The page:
You’d be forgiven for thinking TIFF is a for-pro;it, corporate entity, given its size and reach.
It is, in fact, a charity. It’s also a year-round
headquartered at TIFF Bell Lightbox—that promotes and
showcases ;ilm, giving the majority of its proceeds back to the ;ilm community to foster and
support budding ;ilmmakers. The ;ilm festival
depends on a massive amount of sponsorship
and volunteerism, and that means a massive
amount of strategic planning, logistical hurdles
and relationship management. You know, event
production—just on a multiple-venue, metropolitan citywide scale.
TIFF’s ;ilm screenings are not sponsored in
the traditional sense. Rather, TIFF’s partners
host their guests, clients and executives to unique
VIP experiences at ;ilm screenings. Corporate
partners support TIFF and it’s mission to transform the way people see the world through ;ilm.
Packages range from the high-tone (and high-dollar) red carpet screenings at Roy Thomson
Hall and the Princess of Wales Theatre, complete
with pre- and post-screening receptions, to the
individual auditoriums at TIFF Bell Lightbox and
the nearby Scotiabank Theatre.
These opportunities offer a wide variety of options for brand
alignment, since the range of ;ilms does differ greatly—from Galas
to Midnight Madness—as do TIFF venues. If your brand is conservative in nature, there are plenty of “safe” ;ilms to host. If you like
to keep your brand on the edge of things, TIFF features plenty of
genre-based or challenging adult fare that will capture an audience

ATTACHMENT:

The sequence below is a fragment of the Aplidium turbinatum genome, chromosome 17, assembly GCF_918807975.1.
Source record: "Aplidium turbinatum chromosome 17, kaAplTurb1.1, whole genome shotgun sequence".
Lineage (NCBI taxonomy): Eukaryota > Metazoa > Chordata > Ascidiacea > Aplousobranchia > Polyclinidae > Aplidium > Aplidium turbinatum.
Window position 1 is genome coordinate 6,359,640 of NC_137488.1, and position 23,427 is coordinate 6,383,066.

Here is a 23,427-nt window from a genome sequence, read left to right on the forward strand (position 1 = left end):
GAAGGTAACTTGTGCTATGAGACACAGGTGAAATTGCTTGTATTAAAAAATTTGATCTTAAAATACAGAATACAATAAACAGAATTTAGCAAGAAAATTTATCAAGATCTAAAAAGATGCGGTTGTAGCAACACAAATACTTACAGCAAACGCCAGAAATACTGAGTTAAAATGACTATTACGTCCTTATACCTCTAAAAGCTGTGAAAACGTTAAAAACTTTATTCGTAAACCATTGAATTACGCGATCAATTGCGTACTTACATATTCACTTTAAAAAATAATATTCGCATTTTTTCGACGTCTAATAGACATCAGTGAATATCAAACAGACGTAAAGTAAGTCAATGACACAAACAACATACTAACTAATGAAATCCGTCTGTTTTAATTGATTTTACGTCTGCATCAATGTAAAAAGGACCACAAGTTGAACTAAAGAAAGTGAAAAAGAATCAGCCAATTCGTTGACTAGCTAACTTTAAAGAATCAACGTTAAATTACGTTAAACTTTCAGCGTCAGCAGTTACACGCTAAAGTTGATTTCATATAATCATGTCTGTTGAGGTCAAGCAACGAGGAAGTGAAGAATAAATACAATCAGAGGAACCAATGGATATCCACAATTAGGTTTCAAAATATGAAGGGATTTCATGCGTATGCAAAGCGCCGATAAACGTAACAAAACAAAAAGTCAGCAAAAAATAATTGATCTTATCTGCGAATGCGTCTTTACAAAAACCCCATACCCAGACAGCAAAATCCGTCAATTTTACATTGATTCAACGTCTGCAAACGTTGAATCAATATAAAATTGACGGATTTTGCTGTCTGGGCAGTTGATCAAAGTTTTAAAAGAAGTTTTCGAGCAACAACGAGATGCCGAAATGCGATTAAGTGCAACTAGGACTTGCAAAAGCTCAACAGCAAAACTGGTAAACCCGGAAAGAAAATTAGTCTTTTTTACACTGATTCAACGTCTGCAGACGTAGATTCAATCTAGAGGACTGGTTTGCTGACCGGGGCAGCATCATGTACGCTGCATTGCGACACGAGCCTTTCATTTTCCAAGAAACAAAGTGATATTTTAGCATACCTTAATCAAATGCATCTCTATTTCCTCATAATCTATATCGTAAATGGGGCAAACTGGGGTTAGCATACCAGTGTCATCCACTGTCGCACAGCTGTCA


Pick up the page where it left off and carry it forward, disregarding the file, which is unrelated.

better suited for your brand. The bene;its of these hostings include
highly visible brand recognition, after-party access, priority seating and the opportunity for sponsors and their guests to meet with
the talent involved in the ;ilms.
TIFF has an entire sponsorship team that works with more than
A film festival
is more than
it’s a series
are where the
of a freshly
70 different corporate groups—;inancial institutions, luxury brands,
law ;irms—all with different needs and budgets. In-kind sponsorships are also available for theatrical presentation services, and
companies such as Dolby and MR. X partner with TIFF to bring the
festival to life. Multi-year agreements are common, and TIFF certainly does not have a shortage of demand.
Given the size of the festival and the sheer number of out-of-town guests who need to be accommodated,
TIFF recently formed a Hospitality Partner Program. Local restaurants and hotels offer in-kind
services to TIFF and its attendees, and those
businesses in turn become of;icial TIFF partners
and reap the rewards of having so many guests
directed to their establishments as a result of of;icially being part of the festival.
“Look at the size of that thing” is the line that
comes to mind when I start to comprehend the
volume of options for partners, guests, attendees
and audiences. TIFF is a production monster.
Screening 397 movies in 11 days is one thing.
Screening that many movies in several venues
that primarily don’t show movies is something
else entirely. The Roy Thomson Hall and Princess
of Wales theaters are not movie houses; they are
a symphony center and a live performance theater, respectively. This is where partnerships with
theatrical exhibition and technology companies
come into play, bringing in cinema equipment to
turn live theaters into movie houses without losing the feel of the venue.
Until very recently, major security concerns at
TIFF were ;ilm-industry speci;ic, mostly centered
around piracy. With the advent of smartphones
and the shrinking size of video recorders, TIFF organizers were faced with a unique challenge: How
do we stop the world premiere of a major Hollywood movie from going online mere hours after
Festival-goers line up at TIFF
Bell Lightbox’s box office.